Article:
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  • Distribution Categories: Physics-Atomic and Molecular

    (UC- 34A) Chemistry (UC-4)


    ANL--82- 8 8

    DE83 010693


    Argonne, Illinois 60439



    Held at Argonne National Laboratory

    September 9-10, 1982


    This report was prepared as an account of work sponsored by an agency of the United States Government. Neither the United States Government nor any agency thereof, nor any of their employees, makes any warranty, express or implied, or assumes any legal liability or responsi- bility for the accuracy, completeness, or usefulness of any information, apparatus, product, or process disclosed, or represents that its use would not infringe privately owned rights. Refer- ence herein to any specific commercial product, process, or service by trade name, trademark, manufacturer, or otherwise does not necessarily constitute or imply its endorsement, recom- mendation, or favoring by the United States Government or any agency thereof. The views and opinions of authors expressed herein do not necessarily state or reflect those of the United States Government or any agency thereof.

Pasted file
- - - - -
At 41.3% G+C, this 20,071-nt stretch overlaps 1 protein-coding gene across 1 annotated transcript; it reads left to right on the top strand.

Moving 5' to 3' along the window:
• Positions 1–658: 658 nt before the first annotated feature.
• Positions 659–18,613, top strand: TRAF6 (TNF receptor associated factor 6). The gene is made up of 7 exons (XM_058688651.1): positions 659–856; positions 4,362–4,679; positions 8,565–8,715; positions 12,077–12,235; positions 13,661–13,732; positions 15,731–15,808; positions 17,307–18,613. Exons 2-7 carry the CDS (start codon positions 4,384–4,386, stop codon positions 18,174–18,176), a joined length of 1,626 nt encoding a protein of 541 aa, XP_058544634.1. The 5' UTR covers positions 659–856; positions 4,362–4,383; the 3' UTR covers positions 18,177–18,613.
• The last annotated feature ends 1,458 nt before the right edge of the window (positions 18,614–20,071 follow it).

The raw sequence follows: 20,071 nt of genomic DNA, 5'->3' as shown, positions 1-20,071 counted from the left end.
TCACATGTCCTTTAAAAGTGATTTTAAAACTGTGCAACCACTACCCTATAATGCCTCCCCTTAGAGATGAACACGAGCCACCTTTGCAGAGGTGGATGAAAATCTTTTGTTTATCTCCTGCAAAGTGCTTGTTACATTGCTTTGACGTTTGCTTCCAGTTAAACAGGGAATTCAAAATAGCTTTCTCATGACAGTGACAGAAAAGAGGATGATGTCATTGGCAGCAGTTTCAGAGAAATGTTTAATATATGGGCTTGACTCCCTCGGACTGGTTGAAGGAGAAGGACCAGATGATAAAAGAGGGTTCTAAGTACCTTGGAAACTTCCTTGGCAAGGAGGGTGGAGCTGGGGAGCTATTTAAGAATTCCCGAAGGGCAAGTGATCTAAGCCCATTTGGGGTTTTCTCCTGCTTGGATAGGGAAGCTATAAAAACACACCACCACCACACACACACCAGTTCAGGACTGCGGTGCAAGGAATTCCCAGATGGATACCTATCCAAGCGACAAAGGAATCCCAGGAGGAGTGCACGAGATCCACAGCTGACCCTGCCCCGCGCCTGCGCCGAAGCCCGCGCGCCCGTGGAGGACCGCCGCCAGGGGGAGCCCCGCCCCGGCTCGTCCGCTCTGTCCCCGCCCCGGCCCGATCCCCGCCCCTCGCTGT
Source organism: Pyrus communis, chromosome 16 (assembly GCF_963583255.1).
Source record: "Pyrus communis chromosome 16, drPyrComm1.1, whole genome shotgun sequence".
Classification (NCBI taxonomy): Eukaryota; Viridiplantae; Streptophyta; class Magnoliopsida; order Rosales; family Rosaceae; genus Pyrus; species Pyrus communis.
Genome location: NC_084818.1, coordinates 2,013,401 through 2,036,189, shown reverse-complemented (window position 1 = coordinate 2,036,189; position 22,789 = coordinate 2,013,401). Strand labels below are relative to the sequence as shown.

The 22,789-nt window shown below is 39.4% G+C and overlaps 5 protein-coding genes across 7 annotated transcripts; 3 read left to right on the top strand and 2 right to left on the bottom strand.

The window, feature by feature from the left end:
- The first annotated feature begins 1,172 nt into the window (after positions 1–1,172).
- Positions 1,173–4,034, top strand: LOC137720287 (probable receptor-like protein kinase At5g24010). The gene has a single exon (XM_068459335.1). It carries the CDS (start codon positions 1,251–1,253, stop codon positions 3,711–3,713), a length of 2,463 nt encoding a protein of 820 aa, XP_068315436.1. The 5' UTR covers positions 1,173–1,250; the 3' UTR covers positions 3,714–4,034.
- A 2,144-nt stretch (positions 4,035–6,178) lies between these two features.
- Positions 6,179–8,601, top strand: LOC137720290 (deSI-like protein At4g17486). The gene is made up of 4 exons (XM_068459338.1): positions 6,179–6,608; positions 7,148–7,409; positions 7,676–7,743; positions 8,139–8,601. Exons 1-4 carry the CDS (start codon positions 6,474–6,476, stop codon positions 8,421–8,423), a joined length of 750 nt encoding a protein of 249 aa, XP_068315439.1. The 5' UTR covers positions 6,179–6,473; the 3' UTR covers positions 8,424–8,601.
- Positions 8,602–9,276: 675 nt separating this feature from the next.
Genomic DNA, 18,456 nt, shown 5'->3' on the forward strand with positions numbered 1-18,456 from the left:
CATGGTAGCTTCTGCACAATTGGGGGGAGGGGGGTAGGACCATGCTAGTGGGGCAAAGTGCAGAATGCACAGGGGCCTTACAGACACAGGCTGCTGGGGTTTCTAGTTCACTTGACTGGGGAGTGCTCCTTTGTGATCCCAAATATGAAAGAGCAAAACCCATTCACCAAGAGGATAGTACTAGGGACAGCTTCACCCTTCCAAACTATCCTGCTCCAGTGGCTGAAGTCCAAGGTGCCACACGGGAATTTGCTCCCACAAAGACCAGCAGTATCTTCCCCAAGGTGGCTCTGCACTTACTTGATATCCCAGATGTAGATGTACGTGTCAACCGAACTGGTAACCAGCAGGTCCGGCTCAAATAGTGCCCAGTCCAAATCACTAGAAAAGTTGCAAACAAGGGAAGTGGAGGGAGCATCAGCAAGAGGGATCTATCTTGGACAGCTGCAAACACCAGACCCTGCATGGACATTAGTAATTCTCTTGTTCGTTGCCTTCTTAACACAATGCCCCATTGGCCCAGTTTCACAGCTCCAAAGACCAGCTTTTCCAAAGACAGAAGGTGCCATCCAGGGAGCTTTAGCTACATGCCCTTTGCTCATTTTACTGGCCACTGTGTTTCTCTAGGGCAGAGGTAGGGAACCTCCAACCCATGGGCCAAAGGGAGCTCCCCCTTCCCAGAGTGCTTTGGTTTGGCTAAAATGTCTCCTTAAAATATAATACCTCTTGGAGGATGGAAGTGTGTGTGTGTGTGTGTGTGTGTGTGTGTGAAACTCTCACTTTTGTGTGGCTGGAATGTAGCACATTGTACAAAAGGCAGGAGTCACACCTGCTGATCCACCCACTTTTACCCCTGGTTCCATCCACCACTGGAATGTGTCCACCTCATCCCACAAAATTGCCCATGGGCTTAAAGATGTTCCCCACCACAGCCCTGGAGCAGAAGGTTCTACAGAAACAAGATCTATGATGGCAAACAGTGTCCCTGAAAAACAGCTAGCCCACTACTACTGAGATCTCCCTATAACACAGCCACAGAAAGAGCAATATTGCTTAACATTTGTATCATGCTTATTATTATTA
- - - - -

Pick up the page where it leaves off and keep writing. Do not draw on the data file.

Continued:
March 1983

    NOTICE PORTIONS OF THIS REPORT ARE ILLEGIBLE. It has been reproduced from the best available copy to permit the broadest possible availability.

  • A major purpose of the Techni- cal Information Center is to provide the broadest dissemination possi- ble of information contained in DOE's Research and Development Reports to business, industry, the academic community, and federal, state and local governments.

    Although a small portion of this report is not reproducible, it is being made available to expedite the availability of information on the research discussed herein.

  • Introduction